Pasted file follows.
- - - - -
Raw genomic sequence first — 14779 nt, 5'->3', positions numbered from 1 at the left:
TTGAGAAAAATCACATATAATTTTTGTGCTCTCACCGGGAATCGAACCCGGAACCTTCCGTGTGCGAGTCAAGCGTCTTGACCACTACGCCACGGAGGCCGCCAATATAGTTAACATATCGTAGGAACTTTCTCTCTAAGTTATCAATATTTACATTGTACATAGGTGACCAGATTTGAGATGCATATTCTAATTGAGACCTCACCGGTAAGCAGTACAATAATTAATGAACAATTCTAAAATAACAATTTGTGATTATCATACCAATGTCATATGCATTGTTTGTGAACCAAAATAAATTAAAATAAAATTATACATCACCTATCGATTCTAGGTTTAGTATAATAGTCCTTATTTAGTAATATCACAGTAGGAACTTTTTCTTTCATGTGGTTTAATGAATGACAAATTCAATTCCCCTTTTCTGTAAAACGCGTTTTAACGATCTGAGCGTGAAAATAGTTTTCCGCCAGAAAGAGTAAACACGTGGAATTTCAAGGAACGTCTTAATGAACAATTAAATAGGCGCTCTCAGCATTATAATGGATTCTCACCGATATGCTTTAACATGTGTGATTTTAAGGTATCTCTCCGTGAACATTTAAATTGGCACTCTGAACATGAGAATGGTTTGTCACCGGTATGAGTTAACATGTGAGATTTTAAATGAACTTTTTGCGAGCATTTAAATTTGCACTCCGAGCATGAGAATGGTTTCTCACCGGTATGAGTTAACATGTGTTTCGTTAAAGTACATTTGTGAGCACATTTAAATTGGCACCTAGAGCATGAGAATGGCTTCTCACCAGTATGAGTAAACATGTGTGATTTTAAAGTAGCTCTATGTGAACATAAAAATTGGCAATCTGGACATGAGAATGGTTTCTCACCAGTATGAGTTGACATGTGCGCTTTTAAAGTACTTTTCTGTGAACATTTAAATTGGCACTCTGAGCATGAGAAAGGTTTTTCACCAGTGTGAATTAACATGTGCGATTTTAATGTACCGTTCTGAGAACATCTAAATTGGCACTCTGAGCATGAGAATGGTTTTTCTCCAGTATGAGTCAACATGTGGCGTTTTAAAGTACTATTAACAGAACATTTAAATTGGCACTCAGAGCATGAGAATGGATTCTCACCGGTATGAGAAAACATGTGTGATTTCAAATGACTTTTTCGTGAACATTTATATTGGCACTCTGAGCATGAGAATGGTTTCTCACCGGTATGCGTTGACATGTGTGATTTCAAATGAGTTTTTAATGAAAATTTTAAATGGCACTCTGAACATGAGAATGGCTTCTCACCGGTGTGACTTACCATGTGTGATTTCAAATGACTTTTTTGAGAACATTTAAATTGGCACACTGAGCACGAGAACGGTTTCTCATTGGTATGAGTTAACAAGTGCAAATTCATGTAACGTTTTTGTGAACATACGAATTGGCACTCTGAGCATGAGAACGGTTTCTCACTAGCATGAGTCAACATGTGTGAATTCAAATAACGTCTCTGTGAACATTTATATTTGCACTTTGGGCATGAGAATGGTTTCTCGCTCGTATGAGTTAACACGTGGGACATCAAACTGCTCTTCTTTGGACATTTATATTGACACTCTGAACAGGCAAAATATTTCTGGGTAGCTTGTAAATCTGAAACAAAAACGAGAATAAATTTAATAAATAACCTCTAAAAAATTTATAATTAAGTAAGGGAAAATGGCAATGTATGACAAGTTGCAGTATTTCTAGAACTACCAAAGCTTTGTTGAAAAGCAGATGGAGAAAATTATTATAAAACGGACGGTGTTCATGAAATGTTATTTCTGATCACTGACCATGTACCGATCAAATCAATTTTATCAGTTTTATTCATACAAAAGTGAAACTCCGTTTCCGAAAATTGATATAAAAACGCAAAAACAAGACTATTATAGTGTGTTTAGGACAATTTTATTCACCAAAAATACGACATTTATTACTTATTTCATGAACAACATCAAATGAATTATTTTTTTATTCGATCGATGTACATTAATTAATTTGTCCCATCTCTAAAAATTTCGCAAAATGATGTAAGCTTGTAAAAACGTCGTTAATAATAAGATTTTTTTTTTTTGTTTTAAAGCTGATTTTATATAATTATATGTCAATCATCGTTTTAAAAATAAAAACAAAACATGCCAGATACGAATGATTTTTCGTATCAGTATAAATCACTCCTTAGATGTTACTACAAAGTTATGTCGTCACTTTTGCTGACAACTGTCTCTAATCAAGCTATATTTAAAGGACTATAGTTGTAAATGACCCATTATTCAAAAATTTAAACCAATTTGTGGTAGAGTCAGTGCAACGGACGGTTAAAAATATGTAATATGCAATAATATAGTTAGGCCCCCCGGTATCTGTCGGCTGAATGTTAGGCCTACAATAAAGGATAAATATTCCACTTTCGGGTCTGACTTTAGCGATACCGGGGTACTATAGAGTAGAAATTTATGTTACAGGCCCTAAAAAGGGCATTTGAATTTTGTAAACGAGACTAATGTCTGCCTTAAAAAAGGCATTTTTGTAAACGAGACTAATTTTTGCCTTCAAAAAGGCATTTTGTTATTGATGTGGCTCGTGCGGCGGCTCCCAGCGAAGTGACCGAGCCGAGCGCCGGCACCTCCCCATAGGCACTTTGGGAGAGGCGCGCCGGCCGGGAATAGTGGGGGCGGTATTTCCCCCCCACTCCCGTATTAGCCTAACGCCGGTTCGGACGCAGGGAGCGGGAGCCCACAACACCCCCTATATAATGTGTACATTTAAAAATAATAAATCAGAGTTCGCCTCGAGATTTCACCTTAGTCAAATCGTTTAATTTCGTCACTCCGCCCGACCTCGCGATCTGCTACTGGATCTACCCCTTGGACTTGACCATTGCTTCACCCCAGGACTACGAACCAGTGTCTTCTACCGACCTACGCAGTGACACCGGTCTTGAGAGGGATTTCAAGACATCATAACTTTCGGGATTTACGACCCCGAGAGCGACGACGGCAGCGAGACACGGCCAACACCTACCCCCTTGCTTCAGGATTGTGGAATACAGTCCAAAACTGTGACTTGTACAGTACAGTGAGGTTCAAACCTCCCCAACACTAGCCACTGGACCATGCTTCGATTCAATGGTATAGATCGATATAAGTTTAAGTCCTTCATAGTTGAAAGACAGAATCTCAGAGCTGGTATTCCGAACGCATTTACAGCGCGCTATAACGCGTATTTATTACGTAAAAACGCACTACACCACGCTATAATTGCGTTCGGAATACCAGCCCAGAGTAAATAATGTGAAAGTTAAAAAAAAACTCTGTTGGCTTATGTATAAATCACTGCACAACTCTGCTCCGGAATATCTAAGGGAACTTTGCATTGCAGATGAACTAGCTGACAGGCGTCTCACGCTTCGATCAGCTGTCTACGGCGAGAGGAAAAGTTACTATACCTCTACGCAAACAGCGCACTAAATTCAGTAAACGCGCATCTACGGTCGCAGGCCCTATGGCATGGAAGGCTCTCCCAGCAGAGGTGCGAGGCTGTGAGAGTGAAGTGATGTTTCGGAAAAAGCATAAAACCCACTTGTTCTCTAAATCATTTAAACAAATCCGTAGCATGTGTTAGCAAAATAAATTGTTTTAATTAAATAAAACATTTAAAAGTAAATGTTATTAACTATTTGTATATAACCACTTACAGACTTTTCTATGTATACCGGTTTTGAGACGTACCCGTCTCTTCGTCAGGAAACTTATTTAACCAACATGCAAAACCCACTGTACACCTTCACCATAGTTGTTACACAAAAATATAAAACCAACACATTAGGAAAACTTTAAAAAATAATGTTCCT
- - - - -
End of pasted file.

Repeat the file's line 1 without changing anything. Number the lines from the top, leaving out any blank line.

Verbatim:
Raw genomic sequence first — 14779 nt, 5'->3', positions numbered from 1 at the left: